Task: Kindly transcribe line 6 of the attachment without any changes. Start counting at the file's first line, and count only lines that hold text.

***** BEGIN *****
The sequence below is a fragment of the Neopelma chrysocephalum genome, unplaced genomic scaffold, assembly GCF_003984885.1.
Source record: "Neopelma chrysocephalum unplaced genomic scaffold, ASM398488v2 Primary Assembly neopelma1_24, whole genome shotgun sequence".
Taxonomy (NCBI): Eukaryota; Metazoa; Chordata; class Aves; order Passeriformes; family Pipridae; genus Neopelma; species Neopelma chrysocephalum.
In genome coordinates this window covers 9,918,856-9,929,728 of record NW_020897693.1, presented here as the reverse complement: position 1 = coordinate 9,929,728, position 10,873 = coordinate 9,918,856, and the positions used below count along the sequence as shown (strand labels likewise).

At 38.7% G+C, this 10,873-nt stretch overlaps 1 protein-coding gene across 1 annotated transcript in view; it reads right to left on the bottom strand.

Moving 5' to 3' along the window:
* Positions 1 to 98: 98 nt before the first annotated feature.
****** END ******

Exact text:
Moving 5' to 3' along the window: